Tugboats have been an indispensable part of maritime transportation for nearly 200 years. They maneuver larger watercraft in tight areas, and tow unpowered vessels from port to port. Tugs were invented in the 1810s, shortly after steam-power was successfully applied to watercraft. During the 1800s on the Hudson River and Lake Champlain, old stripped-down side-wheelers and propeller-driven towboats were used to move ever-increasing numbers of watercraft, especially canal boats.
Within the Champlain Canal, teams of mules and horses were the standard towing method for the canal boats until the early 1900s, when tugboat lines became more common in the canals. The normal tow for a tug was four canal boats in line. The tug was attached to the first coupled pair of canal boats or double header by a long towing or hawser. The first double header was separated from the second by a 150-foot long towline. A tug towing two double headers (four canal boats) through the Champlain Canal took about five days, working 15 to 16 hours per day, to travel the 62 miles from Waterford to Whitehall. The line and trip teams (animals) generally made better time than the tugs, especially going upstream. the tug captains seldom used their steam whistles to notify a locktender of their arrival because they traveled at such a slow speed that the locktender usually saw them and had the lock ready.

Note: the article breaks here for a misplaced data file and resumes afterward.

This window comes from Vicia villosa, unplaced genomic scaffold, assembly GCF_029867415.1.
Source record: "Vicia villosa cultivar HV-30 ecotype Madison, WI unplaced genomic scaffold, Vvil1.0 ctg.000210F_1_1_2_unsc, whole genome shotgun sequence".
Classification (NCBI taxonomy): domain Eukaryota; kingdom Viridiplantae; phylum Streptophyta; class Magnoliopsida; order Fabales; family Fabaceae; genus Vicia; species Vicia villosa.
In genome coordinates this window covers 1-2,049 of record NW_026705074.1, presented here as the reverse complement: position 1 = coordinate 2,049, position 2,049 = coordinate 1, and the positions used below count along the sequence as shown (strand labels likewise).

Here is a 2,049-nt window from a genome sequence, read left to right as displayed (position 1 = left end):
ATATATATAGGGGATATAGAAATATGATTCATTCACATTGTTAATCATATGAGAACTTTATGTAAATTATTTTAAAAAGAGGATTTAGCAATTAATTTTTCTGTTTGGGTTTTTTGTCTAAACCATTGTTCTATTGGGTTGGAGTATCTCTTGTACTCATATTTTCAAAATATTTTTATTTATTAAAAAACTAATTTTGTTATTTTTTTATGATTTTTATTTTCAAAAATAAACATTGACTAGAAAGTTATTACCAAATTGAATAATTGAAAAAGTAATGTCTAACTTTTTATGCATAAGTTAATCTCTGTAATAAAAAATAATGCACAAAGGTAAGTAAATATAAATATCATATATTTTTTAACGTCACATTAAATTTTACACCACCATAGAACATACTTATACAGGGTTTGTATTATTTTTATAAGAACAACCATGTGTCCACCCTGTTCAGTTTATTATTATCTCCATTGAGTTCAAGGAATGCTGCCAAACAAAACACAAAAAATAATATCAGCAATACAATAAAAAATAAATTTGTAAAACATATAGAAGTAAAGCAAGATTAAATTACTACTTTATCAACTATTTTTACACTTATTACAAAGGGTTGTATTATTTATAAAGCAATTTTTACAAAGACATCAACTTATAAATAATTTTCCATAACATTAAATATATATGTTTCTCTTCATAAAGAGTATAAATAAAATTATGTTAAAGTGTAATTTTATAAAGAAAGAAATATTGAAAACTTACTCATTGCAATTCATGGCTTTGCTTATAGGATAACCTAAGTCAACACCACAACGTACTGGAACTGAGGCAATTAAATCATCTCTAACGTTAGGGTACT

Today, tugboats are still a major element in the maritime transportation system, providing the muscle to keep commerce moving. On the Hudson River and Erie Canal, many tugs are still in operation. Visit the Tugboat Roundup's website to learn more about hard-working tugs like Urger, Cheyenne, Frances Turecamo, and many more.
Tugboat Parade at the Waterford Tugboat Roundup in 2006